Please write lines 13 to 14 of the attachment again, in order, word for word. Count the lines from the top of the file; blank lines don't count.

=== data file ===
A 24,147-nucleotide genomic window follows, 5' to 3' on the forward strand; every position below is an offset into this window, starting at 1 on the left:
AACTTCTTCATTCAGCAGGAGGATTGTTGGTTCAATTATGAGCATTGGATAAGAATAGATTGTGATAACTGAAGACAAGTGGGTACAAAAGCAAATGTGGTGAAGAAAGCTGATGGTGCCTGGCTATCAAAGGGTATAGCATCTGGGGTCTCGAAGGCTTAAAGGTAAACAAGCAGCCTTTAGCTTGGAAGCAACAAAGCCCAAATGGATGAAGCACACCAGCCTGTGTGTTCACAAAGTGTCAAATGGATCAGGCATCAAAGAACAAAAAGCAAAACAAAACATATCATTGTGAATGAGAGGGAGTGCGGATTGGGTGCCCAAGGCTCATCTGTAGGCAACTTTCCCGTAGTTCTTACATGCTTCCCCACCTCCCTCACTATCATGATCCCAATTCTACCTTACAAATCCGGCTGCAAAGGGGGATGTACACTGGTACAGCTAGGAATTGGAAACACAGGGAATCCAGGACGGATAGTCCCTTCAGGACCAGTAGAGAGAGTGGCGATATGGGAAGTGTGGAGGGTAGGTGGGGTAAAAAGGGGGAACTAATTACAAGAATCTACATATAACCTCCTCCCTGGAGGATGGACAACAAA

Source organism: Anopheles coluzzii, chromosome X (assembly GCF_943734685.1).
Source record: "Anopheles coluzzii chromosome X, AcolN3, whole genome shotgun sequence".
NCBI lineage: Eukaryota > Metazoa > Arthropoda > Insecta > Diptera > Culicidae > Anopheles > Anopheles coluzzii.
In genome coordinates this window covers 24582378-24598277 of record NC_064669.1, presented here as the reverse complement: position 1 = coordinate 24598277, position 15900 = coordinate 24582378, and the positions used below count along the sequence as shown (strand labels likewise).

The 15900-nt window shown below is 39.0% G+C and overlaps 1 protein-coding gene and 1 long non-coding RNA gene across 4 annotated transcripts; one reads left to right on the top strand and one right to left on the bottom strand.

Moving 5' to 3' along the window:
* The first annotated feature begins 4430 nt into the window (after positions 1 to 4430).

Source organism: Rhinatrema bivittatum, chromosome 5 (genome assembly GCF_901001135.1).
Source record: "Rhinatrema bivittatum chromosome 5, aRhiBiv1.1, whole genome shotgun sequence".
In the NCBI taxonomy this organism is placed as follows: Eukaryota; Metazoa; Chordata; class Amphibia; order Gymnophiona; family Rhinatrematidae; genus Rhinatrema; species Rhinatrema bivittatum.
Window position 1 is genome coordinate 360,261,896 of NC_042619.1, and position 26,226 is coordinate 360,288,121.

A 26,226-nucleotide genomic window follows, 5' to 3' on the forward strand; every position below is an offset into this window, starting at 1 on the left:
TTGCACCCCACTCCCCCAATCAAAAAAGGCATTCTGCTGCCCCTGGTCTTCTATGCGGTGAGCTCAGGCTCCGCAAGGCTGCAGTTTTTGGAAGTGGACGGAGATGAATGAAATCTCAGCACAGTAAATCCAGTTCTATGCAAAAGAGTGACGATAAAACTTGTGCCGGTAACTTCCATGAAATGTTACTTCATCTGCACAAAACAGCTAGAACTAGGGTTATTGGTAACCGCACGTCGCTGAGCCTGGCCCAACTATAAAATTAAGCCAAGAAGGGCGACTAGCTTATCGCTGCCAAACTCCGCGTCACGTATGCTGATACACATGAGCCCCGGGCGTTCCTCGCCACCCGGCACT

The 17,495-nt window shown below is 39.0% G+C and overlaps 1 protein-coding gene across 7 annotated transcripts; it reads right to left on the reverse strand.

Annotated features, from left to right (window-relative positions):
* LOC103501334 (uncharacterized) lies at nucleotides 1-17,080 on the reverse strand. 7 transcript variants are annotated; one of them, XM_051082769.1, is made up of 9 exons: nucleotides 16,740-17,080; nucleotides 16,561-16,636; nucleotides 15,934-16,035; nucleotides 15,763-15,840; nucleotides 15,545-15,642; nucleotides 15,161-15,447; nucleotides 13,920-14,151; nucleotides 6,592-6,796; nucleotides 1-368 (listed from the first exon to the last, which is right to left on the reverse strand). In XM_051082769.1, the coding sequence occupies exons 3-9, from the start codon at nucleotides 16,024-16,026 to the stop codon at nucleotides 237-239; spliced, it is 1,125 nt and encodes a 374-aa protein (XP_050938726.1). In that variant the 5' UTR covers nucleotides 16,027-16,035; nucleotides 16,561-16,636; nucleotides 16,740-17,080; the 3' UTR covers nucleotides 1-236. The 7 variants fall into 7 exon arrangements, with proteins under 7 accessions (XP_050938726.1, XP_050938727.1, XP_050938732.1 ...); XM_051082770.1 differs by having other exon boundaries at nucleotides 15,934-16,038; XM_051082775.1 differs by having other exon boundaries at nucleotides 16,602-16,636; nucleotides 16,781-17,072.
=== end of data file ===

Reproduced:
Window position 1 is genome coordinate 360,261,896 of NC_042619.1, and position 26,226 is coordinate 360,288,121.

A 26,226-nucleotide genomic window follows, 5' to 3' on the forward strand; every position below is an offset into this window, starting at 1 on the left: